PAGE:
Bow Tie Designer

So clean, so classic. Yet, somehow... lacking.

When Humphrey Bogart wanted a quality bow tie, he knew where to go– to my Pendleton-based wool tie company.  You would never guess it to look at me today, as I refuse to wear anything but high-performance gear, but it wasn’t too many years ago that I hunched over a drawing board and fabric swatches late every night, reaching for that holy grail… the perfect bow tie.  Perfect in proportion, perfect in fold, perfect in color and texture.  It is a fool’s goal, but it takes chasing it to know.  In the process I came so close, but I always seemed one thread too short.

I’m not going to say that tie designing was my passion, but it was.  I designed ties the way an icon painter daubs his or her brush at baby Christ’s face.  As a means of ensuring a place in heaven.

All of us will experience that one career that breaks our hearts.  To the outside world, my ties were impeccable, and truly they were the top of the line.  But I knew not to value my bow ties based on the opinions of others.  All that mattered was the one, wild cry of the ideal bow tie roaring through my breast– it was only against this bow tie that I could compare the (to my mind) tawdry others I peddled.  The disconnect between the accolades of the outside world and the constant stream of disappointments within my innermost soul wore at me each day.  I grew irritable.  I drove those close to me away.  I became a tyrant with my seamsters, tossing passels of bow ties out the window, into the industrial seam-ripper, or into the acid baths before their very eyes.  Many an up-and-coming ornocollumist (the formal name for tie-maker) turned his or her back to the profession while wiping tears, tears that I had caused, from his or her eyes.  I cannot say for certain, but I suspect my driven and despotic ways set the industry back at least a half a century due to the loss of so many talented young minds.  But I couldn’t see that at the time, so consumed was I by my vision.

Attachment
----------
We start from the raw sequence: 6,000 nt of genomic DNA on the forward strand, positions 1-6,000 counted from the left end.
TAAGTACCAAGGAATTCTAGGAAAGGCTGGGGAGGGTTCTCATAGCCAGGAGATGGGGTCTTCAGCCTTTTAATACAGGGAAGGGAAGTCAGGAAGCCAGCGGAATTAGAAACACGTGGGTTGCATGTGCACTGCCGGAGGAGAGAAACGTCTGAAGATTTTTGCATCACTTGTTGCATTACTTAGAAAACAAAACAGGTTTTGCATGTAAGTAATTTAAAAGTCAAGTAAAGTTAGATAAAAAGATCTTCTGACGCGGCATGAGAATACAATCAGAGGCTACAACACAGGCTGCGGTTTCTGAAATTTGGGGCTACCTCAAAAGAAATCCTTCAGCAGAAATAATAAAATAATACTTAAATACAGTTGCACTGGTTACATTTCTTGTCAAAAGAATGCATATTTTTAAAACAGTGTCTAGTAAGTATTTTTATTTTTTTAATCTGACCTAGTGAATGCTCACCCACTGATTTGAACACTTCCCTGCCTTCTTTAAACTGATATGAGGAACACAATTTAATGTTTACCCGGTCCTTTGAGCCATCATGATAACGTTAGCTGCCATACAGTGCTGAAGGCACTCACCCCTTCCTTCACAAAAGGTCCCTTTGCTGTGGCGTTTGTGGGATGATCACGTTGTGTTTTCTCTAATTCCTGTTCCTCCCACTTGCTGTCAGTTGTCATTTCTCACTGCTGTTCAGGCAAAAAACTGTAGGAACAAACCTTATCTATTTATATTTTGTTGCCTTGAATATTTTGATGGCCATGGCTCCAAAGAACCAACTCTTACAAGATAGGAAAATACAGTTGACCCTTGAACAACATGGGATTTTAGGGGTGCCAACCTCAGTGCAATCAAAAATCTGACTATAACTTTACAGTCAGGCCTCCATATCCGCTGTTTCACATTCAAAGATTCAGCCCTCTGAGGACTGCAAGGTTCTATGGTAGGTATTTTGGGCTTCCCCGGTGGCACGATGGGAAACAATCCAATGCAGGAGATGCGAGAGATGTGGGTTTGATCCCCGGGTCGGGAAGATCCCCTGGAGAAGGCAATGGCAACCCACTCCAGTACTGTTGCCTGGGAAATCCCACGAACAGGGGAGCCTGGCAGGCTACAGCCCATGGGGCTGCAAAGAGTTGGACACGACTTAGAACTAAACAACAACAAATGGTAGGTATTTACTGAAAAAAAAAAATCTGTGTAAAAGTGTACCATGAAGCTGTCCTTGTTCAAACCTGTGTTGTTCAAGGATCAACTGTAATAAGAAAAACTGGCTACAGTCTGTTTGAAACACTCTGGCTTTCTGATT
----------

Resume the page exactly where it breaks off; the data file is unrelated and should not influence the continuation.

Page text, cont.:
As I’m sure you already intuited, I finally snapped in the most classic of ways– publicly.  It was at the Pendleton Round-Up, when I ripped a sub-par bow tie off Lane Frost’s neck and attempted, with alarming lack of success, to tie it onto a mad bull’s horn.  This is what they tell me, at least.  I don’t remember the moments before I was gored.

You may think this is a tragic tale, but it ends well.  When I woke later in my private infirmary ward, it seemed that the bull had gored the gnawing need to “realize the ideal bow tie” right out of me.  I’m not necessarily recommending this to those of you on similar paths, but it works.



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